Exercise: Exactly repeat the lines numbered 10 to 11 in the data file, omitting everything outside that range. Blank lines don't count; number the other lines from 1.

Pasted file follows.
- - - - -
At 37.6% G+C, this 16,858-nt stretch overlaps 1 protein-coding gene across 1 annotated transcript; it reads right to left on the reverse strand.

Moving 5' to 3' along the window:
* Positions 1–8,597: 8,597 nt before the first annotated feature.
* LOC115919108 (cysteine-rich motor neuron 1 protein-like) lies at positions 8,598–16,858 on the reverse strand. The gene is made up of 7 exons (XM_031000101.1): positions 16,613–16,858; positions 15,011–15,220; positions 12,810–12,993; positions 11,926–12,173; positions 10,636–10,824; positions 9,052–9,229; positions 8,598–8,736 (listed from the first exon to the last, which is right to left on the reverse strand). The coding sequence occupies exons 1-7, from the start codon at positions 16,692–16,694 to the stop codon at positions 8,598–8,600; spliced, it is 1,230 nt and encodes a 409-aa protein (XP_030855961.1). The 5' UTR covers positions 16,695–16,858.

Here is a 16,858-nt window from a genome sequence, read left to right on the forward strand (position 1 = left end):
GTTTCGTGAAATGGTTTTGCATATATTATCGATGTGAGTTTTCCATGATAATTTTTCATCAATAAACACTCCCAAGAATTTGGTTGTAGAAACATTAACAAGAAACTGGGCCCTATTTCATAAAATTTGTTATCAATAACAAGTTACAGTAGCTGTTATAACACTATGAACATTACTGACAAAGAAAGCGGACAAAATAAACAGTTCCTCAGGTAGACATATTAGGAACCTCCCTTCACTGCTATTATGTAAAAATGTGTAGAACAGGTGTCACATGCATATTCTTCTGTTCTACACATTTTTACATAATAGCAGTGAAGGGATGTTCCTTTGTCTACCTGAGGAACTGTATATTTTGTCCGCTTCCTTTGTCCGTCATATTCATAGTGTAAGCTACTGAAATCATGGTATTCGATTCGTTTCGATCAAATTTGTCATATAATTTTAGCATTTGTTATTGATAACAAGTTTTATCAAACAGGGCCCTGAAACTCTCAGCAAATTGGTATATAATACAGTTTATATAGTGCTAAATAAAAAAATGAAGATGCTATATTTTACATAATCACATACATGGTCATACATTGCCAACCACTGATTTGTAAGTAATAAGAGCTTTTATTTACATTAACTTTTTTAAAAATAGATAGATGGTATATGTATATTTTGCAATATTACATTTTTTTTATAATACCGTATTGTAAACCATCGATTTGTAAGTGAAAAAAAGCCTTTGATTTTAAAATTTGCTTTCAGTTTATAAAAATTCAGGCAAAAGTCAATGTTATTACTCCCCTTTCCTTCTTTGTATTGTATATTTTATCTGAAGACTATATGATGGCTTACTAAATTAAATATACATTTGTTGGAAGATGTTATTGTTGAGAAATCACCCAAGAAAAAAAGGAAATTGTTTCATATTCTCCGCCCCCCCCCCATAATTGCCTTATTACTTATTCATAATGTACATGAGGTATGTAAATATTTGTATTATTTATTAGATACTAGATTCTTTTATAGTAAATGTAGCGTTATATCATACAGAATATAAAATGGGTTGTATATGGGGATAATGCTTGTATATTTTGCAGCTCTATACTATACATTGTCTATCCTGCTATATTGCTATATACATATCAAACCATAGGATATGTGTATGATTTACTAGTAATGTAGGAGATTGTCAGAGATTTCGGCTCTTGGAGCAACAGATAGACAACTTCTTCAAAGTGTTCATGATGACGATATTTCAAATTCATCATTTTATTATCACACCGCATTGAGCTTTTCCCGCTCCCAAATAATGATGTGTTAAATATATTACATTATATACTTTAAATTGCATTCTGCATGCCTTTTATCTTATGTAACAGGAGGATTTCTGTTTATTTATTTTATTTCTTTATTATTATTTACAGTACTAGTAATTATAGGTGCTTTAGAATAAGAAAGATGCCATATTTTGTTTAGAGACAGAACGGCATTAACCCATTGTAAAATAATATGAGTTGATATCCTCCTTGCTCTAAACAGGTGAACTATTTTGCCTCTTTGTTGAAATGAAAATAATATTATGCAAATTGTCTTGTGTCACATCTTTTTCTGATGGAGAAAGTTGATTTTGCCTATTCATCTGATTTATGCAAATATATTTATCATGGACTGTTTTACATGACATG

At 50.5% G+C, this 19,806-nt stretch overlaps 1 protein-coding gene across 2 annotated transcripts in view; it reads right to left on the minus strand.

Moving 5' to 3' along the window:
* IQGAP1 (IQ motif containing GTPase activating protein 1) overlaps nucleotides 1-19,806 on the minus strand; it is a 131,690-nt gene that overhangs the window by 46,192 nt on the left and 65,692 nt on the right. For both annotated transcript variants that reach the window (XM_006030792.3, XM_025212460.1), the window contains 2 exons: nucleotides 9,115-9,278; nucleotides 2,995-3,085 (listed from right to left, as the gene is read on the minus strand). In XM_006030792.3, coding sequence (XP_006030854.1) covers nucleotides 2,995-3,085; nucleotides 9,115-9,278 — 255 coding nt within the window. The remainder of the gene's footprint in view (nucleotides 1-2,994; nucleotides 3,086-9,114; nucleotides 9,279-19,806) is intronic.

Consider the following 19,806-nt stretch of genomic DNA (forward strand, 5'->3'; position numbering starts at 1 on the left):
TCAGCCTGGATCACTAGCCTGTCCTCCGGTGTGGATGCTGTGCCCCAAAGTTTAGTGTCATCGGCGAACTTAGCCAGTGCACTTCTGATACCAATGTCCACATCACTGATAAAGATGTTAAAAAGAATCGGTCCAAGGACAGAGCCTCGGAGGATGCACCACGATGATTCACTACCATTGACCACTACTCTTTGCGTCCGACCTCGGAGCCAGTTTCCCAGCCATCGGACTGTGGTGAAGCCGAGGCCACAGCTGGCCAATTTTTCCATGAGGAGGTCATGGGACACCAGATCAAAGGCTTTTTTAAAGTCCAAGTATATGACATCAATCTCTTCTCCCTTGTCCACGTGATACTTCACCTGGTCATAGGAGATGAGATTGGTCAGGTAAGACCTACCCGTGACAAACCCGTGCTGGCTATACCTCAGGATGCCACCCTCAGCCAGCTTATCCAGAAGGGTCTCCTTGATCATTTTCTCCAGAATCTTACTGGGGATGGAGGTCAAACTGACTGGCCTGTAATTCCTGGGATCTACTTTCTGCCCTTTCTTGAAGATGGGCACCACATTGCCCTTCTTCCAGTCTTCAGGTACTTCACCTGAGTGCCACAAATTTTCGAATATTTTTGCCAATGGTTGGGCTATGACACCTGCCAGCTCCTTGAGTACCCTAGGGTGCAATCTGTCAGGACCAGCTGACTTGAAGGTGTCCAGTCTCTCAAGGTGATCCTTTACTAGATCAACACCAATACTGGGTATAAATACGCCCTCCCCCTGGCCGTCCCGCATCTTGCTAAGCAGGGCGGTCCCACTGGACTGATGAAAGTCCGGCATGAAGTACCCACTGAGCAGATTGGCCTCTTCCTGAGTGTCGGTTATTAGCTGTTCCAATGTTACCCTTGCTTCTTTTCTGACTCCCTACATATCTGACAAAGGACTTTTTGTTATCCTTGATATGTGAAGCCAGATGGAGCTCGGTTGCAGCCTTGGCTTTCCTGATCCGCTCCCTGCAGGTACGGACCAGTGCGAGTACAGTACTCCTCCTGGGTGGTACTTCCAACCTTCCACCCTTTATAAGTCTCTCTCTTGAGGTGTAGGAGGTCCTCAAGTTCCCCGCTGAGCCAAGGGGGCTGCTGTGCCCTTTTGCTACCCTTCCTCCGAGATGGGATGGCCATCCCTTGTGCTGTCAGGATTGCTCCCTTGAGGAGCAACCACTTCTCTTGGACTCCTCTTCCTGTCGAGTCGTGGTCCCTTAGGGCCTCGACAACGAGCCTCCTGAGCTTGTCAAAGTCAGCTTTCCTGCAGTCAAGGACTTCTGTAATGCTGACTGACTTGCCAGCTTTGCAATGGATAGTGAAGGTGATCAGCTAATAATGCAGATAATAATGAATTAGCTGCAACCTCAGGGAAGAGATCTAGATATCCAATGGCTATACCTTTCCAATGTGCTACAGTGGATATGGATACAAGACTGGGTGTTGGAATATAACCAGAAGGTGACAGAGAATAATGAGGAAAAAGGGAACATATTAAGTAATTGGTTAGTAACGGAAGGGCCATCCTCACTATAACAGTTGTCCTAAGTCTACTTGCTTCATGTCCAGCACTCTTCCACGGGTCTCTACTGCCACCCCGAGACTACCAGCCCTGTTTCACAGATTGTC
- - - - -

Consider the following 19,806-nt stretch of genomic DNA (forward strand, 5'->3'; position numbering starts at 1 on the left):
TCAGCCTGGATCACTAGCCTGTCCTCCGGTGTGGATGCTGTGCCCCAAAGTTTAGTGTCATCGGCGAACTTAGCCAGTGCACTTCTGATACCAATGTCCACATCACTGATAAAGATGTTAAAAAGAATCGGTCCAAGGACAGAGCCTCGGAGGATGCACCACGATGATTCACTACCATTGACCACTACTCTTTGCGTCCGACCTCGGAGCCAGTTTCCCAGCCATCGGACTGTGGTGAAGCCGAGGCCACAGCTGGCCAATTTTTCCATGAGGAGGTCATGGGACACCAGATCAAAGGCTTTTTTAAAGTCCAAGTATATGACATCAATCTCTTCTCCCTTGTCCACGTGATACTTCACCTGGTCATAGGAGATGAGATTGGTCAGGTAAGACCTACCCGTGACAAACCCGTGCTGGCTATACCTCAGGATGCCACCCTCAGCCAGCTTATCCAGAAGGGTCTCCTTGATCATTTTCTCCAGAATCTTACTGGGGATGGAGGTCAAACTGACTGGCCTGTAATTCCTGGGATCTACTTTCTGCCCTTTCTTGAAGATGGGCACCACATTGCCCTTCTTCCAGTCTTCAGGTACTTCACCTGAGTGCCACAAATTTTCGAATATTTTTGCCAATGGTTGGGCTATGACACCTGCCAGCTCCTTGAGTACCCTAGGGTGCAATCTGTCAGGACCAGCTGACTTGAAGGTGTCCAGTCTCTCAAGGTGATCCTTTACTAGATCAACACCAATACTGGGTATAAATACGCCCTCCCCCTGGCCGTCCCGCATCTTGCTAAGCAGGGCGGTCCCACTGGACTGATGAAAGTCCGGCATGAAGTACCCACTGAGCAGATTGGCCTCTTCCTGAGTGTCGGTTATTAGCTGTTCCAATGTTACCCTTGCTTCTTTTCTGACTCCCTACATATCTGACAAAGGACTTTTTGTTATCCTTGATATGTGAAGCCAGATGGAGCTCGGTTGCAGCCTTGGCTTTCCTGATCCGCTCCCTGCAGGTACGGACCAGTGCGAGTACAGTACTCCTCCTGGGTGGTACTTCCAACCTTCCACCCTTTATAAGTCTCTCTCTTGAGGTGTAGGAGGTCCTCAAGTTCCCCGCTGAGCCAAGGGGGCTGCTGTGCCCTTTTGCTACCCTTCCTCCGAGATGGGATGGCCATCCCTTGTGCTGTCAGGATTGCTCCCTTGAGGAGCAACCACTTCTCTTGGACTCCTCTTCCTGTCGAGTCGTGGTCCCTTAGGGCCTCGACAACGAGCCTCCTGAGCTTGTCAAAGTCAGCTTTCCTGCAGTCAAGGACTTCTGTAATGCTGACTGACTTGCCAGCTTTGCAATGGATAGTGAAGGTGATCAGCTAATAATGCAGATAATAATGAATTAGCTGCAACCTCAGGGAAGAGATCTAGATATCCAATGGCTATACCTTTCCAATGTGCTACAGTGGATATGGATACAAGACTGGGTGTTGGAATATAACCAGAAGGTGACAGAGAATAATGAGGAAAAAGGGAACATATTAAGTAATTGGTTAGTAACGGAAGGGCCATCCTCACTATAACAGTTGTCCTAAGTCTACTTGCTTCATGTCCAGCACTCTTCCACGGGTCTCTACTGCCACCCCGAGACTACCAGCCCTGTTTCACAGATTGTC